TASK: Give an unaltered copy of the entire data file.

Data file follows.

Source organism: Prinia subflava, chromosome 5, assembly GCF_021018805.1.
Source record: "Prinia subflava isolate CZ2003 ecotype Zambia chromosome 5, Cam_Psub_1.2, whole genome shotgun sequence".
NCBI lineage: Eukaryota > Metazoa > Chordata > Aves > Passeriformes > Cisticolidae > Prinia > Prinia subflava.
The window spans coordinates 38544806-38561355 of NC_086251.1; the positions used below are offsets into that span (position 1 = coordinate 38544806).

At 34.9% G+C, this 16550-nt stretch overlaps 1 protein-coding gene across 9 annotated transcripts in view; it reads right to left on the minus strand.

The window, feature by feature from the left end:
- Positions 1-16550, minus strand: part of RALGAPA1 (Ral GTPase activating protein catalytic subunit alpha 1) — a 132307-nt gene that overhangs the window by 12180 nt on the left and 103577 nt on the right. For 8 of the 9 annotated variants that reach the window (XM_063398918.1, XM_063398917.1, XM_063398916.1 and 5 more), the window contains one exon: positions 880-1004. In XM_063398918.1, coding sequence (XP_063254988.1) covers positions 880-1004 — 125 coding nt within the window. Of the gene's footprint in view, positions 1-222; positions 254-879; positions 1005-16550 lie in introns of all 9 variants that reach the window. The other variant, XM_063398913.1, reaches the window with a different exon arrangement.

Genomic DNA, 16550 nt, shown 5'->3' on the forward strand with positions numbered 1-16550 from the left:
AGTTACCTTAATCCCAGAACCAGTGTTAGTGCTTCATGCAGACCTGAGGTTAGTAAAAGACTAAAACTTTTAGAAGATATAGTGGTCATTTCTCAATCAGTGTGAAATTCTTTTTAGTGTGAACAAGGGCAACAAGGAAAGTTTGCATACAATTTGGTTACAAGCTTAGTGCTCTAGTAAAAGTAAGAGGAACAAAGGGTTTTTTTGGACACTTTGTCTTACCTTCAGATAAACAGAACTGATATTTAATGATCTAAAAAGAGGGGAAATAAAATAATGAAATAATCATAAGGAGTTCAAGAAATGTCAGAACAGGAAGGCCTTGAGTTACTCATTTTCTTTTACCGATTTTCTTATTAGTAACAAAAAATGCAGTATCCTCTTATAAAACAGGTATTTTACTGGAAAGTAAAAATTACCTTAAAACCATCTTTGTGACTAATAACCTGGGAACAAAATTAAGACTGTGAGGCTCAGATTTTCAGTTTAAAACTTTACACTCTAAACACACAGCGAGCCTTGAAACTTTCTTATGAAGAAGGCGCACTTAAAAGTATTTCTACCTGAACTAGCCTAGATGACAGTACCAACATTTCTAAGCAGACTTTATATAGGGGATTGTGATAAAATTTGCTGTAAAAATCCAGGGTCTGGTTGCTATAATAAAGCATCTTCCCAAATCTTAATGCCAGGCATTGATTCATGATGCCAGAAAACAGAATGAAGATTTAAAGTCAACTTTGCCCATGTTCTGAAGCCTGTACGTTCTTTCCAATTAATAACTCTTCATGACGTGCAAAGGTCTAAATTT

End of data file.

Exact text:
Source organism: Prinia subflava, chromosome 5, assembly GCF_021018805.1.
Source record: "Prinia subflava isolate CZ2003 ecotype Zambia chromosome 5, Cam_Psub_1.2, whole genome shotgun sequence".
NCBI lineage: Eukaryota > Metazoa > Chordata > Aves > Passeriformes > Cisticolidae > Prinia > Prinia subflava.
The window spans coordinates 38544806-38561355 of NC_086251.1; the positions used below are offsets into that span (position 1 = coordinate 38544806).

At 34.9% G+C, this 16550-nt stretch overlaps 1 protein-coding gene across 9 annotated transcripts in view; it reads right to left on the minus strand.

The window, feature by feature from the left end:
- Positions 1-16550, minus strand: part of RALGAPA1 (Ral GTPase activating protein catalytic subunit alpha 1) — a 132307-nt gene that overhangs the window by 12180 nt on the left and 103577 nt on the right. For 8 of the 9 annotated variants that reach the window (XM_063398918.1, XM_063398917.1, XM_063398916.1 and 5 more), the window contains one exon: positions 880-1004. In XM_063398918.1, coding sequence (XP_063254988.1) covers positions 880-1004 — 125 coding nt within the window. Of the gene's footprint in view, positions 1-222; positions 254-879; positions 1005-16550 lie in introns of all 9 variants that reach the window. The other variant, XM_063398913.1, reaches the window with a different exon arrangement.

Genomic DNA, 16550 nt, shown 5'->3' on the forward strand with positions numbered 1-16550 from the left:
AGTTACCTTAATCCCAGAACCAGTGTTAGTGCTTCATGCAGACCTGAGGTTAGTAAAAGACTAAAACTTTTAGAAGATATAGTGGTCATTTCTCAATCAGTGTGAAATTCTTTTTAGTGTGAACAAGGGCAACAAGGAAAGTTTGCATACAATTTGGTTACAAGCTTAGTGCTCTAGTAAAAGTAAGAGGAACAAAGGGTTTTTTTGGACACTTTGTCTTACCTTCAGATAAACAGAACTGATATTTAATGATCTAAAAAGAGGGGAAATAAAATAATGAAATAATCATAAGGAGTTCAAGAAATGTCAGAACAGGAAGGCCTTGAGTTACTCATTTTCTTTTACCGATTTTCTTATTAGTAACAAAAAATGCAGTATCCTCTTATAAAACAGGTATTTTACTGGAAAGTAAAAATTACCTTAAAACCATCTTTGTGACTAATAACCTGGGAACAAAATTAAGACTGTGAGGCTCAGATTTTCAGTTTAAAACTTTACACTCTAAACACACAGCGAGCCTTGAAACTTTCTTATGAAGAAGGCGCACTTAAAAGTATTTCTACCTGAACTAGCCTAGATGACAGTACCAACATTTCTAAGCAGACTTTATATAGGGGATTGTGATAAAATTTGCTGTAAAAATCCAGGGTCTGGTTGCTATAATAAAGCATCTTCCCAAATCTTAATGCCAGGCATTGATTCATGATGCCAGAAAACAGAATGAAGATTTAAAGTCAACTTTGCCCATGTTCTGAAGCCTGTACGTTCTTTCCAATTAATAACTCTTCATGACGTGCAAAGGTCTAAATTT